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Firms, Industries, and Unemployment Insurance: An Analysis Using Employer-Employee Data

Author

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  • Corak, Miles

    () (CUNY Graduate Center)

  • Chen, Wen-Hao

    () (OECD)

Abstract

Administrative data on the universe of employees, firms, and unemployment insurance (UI) recipients in Canada over an 11 year period are used to examine the operation of UI using the firm as the unit of analysis. Persistent transfers through UI are present at both industry and firm levels, and an analysis using firm fixed effect indicates that an important fraction of variation in them can be attributed to firm effects. Calculations of overall efficiency loss are very sensitive to the degree to which firm level information is used. A full appreciation of how UI interacts with the labour market requires recognition of the characteristics and human resource practices of firms.

Suggested Citation

  • Corak, Miles & Chen, Wen-Hao, 2003. "Firms, Industries, and Unemployment Insurance: An Analysis Using Employer-Employee Data," IZA Discussion Papers 811, Institute for the Study of Labor (IZA).
  • Handle: RePEc:iza:izadps:dp811
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    References listed on IDEAS

    as
    1. Lin, Zhengxi, 1998. "Employment Insurance in Canada: Recent Trends and Policy Changes," Analytical Studies Branch Research Paper Series 1998125e, Statistics Canada, Analytical Studies Branch.
    2. Miles Corak, 1993. "Unemployment Insurance Once Again: The Incidence of Repeat Participation in the Canadian UI Program," Canadian Public Policy, University of Toronto Press, vol. 19(2), pages 162-176, June.
    3. Topel, Robert H, 1983. "On Layoffs and Unemployment Insurance," American Economic Review, American Economic Association, vol. 73(4), pages 541-559, September.
    4. John M. Abowd & Francis Kramarz & David N. Margolis, 1999. "High Wage Workers and High Wage Firms," Econometrica, Econometric Society, vol. 67(2), pages 251-334, March.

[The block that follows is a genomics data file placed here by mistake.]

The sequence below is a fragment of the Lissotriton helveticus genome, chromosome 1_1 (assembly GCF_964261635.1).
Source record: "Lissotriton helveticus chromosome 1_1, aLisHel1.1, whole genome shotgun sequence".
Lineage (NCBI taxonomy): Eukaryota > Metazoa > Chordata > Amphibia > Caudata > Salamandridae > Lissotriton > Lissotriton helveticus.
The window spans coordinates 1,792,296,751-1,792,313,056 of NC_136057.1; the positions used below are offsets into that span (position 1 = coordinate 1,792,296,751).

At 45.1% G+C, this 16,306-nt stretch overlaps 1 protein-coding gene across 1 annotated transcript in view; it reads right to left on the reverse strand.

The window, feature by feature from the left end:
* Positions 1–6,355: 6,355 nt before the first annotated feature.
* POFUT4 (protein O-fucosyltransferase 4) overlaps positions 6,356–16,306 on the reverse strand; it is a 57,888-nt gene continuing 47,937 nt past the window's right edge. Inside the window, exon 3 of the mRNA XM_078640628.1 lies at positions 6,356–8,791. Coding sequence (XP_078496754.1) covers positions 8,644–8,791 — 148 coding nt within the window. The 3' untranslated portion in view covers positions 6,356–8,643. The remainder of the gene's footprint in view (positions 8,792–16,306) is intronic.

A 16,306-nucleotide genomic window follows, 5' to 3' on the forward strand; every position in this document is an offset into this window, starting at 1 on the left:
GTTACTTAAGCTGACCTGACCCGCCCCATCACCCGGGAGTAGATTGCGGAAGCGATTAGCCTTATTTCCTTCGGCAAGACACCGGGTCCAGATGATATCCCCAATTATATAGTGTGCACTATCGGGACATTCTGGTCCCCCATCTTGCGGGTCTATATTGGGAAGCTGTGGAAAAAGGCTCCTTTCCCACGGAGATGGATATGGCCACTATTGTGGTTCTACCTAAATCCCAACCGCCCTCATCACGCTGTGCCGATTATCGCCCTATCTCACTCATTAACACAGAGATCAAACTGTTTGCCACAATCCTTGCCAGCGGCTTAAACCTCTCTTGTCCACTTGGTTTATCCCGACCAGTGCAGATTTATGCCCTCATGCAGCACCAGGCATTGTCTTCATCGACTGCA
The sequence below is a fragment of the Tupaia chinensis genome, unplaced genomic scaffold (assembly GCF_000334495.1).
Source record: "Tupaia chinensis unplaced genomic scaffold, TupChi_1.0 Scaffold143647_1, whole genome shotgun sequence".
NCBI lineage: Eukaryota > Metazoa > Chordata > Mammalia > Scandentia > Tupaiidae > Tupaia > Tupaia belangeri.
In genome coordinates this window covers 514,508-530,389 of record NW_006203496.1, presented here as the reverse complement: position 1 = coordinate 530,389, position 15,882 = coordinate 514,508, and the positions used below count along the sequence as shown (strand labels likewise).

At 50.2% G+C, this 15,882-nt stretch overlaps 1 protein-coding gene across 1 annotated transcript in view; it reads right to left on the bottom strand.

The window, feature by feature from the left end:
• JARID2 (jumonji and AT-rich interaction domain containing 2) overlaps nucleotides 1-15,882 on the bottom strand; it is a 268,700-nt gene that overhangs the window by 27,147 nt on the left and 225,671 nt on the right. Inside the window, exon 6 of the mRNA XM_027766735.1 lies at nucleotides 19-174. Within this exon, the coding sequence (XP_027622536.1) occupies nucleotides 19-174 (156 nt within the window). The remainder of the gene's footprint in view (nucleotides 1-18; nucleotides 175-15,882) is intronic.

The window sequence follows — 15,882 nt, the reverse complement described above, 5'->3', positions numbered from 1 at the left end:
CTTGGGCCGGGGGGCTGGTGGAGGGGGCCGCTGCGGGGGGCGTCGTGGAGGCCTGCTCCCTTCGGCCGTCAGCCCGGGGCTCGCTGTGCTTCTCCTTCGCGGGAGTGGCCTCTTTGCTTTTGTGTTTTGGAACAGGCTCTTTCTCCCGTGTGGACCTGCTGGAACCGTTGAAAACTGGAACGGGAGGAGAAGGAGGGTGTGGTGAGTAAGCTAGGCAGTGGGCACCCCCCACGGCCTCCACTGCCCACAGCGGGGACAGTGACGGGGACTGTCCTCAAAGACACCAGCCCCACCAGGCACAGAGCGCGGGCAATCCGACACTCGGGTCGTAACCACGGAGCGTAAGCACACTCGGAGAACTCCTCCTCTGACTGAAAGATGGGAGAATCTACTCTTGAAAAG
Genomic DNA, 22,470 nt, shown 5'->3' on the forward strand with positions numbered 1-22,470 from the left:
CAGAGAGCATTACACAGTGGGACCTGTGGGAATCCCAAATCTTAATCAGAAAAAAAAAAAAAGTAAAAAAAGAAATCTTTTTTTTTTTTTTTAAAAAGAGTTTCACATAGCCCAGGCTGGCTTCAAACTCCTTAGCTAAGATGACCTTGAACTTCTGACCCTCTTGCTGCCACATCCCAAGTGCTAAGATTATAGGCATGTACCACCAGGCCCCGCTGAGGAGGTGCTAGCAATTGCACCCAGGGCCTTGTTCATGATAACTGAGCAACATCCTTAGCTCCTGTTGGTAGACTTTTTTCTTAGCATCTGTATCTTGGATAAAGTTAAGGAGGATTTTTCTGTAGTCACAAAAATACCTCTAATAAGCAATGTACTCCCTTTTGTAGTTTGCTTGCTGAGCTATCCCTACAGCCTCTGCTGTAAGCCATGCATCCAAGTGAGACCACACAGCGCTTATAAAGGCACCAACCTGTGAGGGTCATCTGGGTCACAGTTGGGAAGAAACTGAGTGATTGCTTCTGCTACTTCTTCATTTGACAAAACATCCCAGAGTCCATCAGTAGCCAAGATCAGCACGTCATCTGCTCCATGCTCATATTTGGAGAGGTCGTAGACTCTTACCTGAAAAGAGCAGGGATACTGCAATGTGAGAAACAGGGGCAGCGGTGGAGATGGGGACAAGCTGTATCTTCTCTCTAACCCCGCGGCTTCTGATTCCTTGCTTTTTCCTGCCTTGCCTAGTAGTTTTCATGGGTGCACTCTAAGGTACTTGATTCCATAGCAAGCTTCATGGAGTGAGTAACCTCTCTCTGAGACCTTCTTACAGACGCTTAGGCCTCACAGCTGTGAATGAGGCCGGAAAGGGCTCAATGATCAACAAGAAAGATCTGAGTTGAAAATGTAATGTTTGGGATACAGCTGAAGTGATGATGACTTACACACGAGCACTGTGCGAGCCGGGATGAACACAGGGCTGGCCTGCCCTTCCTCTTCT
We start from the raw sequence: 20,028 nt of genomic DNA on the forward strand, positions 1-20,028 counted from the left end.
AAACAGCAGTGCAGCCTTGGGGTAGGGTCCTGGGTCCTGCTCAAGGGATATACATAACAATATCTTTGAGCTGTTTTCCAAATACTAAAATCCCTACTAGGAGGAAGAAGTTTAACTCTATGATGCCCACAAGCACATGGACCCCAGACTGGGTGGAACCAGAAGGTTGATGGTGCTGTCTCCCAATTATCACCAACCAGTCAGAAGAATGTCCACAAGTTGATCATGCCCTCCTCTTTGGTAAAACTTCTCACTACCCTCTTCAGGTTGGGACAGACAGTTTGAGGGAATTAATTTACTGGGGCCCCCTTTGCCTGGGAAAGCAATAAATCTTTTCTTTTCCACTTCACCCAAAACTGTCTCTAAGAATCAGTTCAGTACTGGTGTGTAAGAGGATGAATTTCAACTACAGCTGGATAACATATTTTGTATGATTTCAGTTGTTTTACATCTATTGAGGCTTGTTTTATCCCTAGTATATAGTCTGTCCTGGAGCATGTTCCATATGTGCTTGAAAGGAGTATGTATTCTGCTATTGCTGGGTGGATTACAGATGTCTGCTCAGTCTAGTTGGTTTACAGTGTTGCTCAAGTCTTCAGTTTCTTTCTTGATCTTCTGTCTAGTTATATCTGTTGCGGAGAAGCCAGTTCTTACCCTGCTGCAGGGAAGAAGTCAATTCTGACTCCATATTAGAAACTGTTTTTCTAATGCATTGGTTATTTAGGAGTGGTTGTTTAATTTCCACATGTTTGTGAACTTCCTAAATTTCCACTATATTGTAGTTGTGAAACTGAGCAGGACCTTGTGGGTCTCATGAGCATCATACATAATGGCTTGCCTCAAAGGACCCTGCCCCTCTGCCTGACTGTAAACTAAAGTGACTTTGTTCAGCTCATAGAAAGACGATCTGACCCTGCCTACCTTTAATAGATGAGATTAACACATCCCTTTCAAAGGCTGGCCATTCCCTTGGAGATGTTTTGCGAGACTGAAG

5. Lemieux, Thomas & MacLeod, W. Bentley, 2000. "Supply side hysteresis: the case of the Canadian unemployment insurance system," Journal of Public Economics, Elsevier, vol. 78(1-2), pages 139-170, October.
    6. Atkinson, Anthony B & Micklewright, John, 1991. "Unemployment Compensation and Labor Market Transitions: A Critical Review," Journal of Economic Literature, American Economic Association, vol. 29(4), pages 1679-1727, December.
    7. Denis Lawrence, 1989. "An Aggregator Model of Canadian Export Supply and Import Demand Responsiveness," Canadian Journal of Economics, Canadian Economics Association, vol. 22(3), pages 503-521, August.
    8. Baldwin,John R. & Gorecki,Paul, 1998. "The Dynamics of Industrial Competition," Cambridge Books, Cambridge University Press, number 9780521633574, October.
    9. Feldstein, Martin S, 1976. "Temporary Layoffs in the Theory of Unemployment," Journal of Political Economy, University of Chicago Press, vol. 84(5), pages 937-957, October.
    10. Miles Corak, 1993. "Is Unemployment Insurance Addictive? Evidence from the Benefit Durations of Repeat Users," ILR Review, Cornell University, ILR School, vol. 47(1), pages 62-72, October.
    11. Patricia M. Anderson & Bruce D. Meyer, 1993. "The Unemployment Insurance Payroll Tax and Interindustry and Interfirm Subsidies," NBER Chapters,in: Tax Policy and the Economy, Volume 7, pages 111-144 National Bureau of Economic Research, Inc.
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    Cited by:

    1. Sébastien Breau & David L. Rigby, 2010. "International trade and wage inequality in Canada," Journal of Economic Geography, Oxford University Press, vol. 10(1), pages 55-86, January.
    2. José María Arranz & Carlos García Serrano, 2015. "Los sistemas de prestaciones por desempleo de “experience rating”. Un análisis de los despidos temporales y los subsidios cruzados en España," Hacienda Pública Española, IEF, vol. 212(1), pages 129-168, March.
    3. Colin Busby & David Gray, 2011. "Mending Canada's Employment Insurance Quilt: The Case for Restoring Equity," C.D. Howe Institute Backgrounder, C.D. Howe Institute, issue 144, November.

    More about this item

    Keywords

    unemployment insurance; payroll taxes;

    JEL classification:

    • J65 - Labor and Demographic Economics - - Mobility, Unemployment, Vacancies, and Immigrant Workers - - - Unemployment Insurance; Severance Pay; Plant Closings
    • H25 - Public Economics - - Taxation, Subsidies, and Revenue - - - Business Taxes and Subsidies

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